Camping was challenging as they needed to create a fire in a special fire pit. It required teamwork and, because the weather was not so good, they had to be creative. But through persistence and collaboration they got it going and afterwards huddled around the fire, listened to music and talked for hours.
Another day involved undertaking a tree surfing course. This was particularly challenging because everyone (not just the young people!) were scared of heights. The young people demonstrated an amazing willingness to work together to overcome their fears. They were encouraging each other and sharing strategies on how to approach each stage of the course.
“I was petrified to tree surf and would not have been able to do it without the support of my friends. But even if I cried at the beginning, I loved it. I would definitely do it again.” – Young person
Horse riding posed more challenges for some of the young people, but again the same positive spirit was there. The rest of the trip involved beach walks, a visit to a lighthouse, and everyone pitching in to cook meals.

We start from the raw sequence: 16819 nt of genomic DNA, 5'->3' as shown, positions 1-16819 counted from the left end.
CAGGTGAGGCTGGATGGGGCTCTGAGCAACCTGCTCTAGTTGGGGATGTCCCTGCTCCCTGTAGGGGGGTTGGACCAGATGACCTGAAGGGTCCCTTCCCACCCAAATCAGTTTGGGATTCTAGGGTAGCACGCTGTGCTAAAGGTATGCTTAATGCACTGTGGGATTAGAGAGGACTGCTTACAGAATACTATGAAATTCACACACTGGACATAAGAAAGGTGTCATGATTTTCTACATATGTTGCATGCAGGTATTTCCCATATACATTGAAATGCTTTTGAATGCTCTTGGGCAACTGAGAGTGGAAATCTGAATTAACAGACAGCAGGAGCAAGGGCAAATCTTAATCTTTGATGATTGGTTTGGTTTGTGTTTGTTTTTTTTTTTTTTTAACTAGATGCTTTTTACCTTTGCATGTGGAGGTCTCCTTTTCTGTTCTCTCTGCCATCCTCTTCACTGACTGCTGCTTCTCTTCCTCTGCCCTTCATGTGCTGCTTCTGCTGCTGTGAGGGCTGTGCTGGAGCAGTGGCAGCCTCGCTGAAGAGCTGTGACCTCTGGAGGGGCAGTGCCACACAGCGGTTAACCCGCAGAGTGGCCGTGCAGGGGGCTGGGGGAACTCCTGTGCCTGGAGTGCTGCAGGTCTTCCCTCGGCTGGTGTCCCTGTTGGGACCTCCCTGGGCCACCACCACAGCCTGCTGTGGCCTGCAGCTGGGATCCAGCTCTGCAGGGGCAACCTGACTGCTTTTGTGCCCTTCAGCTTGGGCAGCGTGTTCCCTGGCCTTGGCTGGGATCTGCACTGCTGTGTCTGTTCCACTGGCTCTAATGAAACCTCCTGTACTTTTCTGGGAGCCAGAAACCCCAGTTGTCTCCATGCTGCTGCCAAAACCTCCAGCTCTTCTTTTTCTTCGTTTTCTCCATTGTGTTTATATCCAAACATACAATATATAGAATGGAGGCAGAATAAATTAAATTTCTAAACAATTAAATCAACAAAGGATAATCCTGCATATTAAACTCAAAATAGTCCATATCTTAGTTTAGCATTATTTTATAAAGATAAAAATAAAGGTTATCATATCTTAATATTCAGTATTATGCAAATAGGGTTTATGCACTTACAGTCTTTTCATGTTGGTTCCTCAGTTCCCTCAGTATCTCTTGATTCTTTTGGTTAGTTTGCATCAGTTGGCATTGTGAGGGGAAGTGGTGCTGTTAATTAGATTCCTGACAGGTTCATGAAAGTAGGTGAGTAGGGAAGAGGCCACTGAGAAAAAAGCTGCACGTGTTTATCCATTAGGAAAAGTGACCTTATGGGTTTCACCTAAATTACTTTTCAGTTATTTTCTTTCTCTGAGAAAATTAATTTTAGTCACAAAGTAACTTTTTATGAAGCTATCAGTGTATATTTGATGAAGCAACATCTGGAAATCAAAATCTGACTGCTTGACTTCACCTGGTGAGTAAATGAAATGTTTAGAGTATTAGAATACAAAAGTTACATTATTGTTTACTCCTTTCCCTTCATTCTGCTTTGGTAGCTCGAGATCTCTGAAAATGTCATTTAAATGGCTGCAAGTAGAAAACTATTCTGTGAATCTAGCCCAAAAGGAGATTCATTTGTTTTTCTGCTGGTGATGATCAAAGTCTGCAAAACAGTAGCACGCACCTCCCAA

Weekend trip to Anglesea (2015)
The main aim of this trip was to learn to surf and have a positive experience away from Melbourne. Eleven young people aged 13 to 17 volunteered to attend the trip. Two of them had their Learner’s Permit and jumped at the opportunity to increase their hours by driving all the way to Anglesea and back to Melbourne.
Most participants had never surfed before, and some were very weak swimmers. Being in the ocean and facing their fears of not being able to swim was pretty challenging. The young people’s enthusiasm defied the cold rainy weather.
The trip also included a ‘giant swing’, basketball, bush walks, visits to the light house and enjoying a milkshake in a special 1960’s café.